SARS-CoV-2 and immune-microbiome interactions: Lessons from respiratory viral infections
Sohail, Muhammad Umar
MetadataShow full item record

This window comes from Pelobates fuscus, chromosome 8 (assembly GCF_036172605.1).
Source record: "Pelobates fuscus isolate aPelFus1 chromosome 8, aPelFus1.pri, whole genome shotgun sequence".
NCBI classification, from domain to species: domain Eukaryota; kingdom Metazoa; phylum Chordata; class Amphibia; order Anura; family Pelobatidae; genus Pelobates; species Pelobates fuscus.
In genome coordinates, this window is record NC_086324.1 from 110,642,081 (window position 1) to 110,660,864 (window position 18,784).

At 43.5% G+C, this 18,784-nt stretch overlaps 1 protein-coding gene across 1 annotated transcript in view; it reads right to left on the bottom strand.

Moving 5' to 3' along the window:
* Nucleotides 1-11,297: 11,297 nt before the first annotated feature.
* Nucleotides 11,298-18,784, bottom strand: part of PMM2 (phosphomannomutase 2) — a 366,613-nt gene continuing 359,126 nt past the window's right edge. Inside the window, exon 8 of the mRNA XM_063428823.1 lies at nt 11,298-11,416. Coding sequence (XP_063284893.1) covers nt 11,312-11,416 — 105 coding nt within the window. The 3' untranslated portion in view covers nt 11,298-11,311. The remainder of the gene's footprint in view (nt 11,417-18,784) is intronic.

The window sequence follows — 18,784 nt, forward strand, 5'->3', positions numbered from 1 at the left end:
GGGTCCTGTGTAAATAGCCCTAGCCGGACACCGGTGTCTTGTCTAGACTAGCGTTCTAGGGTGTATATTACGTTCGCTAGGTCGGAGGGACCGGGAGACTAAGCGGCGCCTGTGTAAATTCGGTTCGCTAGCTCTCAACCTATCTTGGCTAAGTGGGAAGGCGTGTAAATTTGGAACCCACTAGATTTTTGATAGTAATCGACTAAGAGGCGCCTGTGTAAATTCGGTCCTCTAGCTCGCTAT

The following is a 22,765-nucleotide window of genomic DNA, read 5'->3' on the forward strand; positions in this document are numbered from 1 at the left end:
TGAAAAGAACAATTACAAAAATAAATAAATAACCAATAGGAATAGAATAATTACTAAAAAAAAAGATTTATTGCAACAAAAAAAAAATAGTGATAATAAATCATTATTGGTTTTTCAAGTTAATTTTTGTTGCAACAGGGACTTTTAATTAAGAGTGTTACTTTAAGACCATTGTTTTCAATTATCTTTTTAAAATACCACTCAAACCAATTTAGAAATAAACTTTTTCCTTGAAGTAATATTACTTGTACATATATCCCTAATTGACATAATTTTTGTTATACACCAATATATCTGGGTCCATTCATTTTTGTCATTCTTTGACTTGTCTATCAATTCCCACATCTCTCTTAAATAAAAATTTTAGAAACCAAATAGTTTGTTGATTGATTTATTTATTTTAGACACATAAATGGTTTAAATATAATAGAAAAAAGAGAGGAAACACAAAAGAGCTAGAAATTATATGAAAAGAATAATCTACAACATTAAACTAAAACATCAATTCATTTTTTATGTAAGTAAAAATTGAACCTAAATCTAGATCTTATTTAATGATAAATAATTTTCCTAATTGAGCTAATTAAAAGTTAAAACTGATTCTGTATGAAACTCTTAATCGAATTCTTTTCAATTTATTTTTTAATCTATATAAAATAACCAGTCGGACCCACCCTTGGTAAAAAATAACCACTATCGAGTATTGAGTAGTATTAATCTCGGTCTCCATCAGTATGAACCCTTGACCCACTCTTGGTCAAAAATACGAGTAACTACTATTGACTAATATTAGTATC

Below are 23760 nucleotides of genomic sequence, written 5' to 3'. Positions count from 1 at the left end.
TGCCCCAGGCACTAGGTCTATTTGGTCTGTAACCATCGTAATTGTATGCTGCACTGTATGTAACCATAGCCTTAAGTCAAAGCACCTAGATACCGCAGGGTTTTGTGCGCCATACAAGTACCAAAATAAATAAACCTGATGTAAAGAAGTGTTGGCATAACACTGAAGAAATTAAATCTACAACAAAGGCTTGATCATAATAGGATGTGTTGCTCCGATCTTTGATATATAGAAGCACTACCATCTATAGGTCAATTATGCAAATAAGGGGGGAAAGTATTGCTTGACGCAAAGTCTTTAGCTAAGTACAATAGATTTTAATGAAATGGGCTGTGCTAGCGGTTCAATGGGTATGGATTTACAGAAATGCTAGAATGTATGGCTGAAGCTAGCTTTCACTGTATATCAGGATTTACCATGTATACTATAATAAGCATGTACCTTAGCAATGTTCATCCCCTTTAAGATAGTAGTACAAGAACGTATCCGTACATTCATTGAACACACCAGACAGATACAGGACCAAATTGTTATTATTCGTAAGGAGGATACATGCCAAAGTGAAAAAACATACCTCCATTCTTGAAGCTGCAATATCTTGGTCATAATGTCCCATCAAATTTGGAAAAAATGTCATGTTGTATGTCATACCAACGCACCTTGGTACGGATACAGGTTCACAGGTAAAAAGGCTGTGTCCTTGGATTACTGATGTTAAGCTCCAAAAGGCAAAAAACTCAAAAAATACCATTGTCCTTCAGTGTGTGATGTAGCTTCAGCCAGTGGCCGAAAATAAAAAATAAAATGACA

By the beginning of 2020, infection caused by severe acute respiratory syndrome coronavirus 2 (SARS-CoV-2) had rapidly evolved into an emergent worldwide pandemic, an outbreak whose unprecedented consequences highlighted many existing flaws within public healthcare systems across the world. While coronavirus disease 2019 (COVID-19) is bestowed with a broad spectrum of clinical manifestations, involving the vital organs, the respiratory system transpires as the main route of entry for SARS-CoV-2, with the lungs being its primary target. Of those infected, up to 20% require hospitalization on account of severity, while the majority of patients are either asymptomatic or exhibit mild symptoms. Exacerbation in the disease severity and complications of COVID-19 infection have been associated with multiple comorbidities, including hypertension, diabetes mellitus, cardiovascular disorders, cancer, and chronic lung disease. Interestingly, a recent body of evidence indicated the pulmonary and gut microbiomes as potential modulators for altering the course of COVID-19, potentially via the microbiome-immune system axis. While the relative concordance between microbes and immunity has yet to be fully elucidated with regards to COVID-19, we present an overview of our current understanding of COVID-19-microbiome-immune cross talk and discuss the potential contributions of microbiome-related immunity to SARS-CoV-2 pathogenesis and COVID-19 disease progression.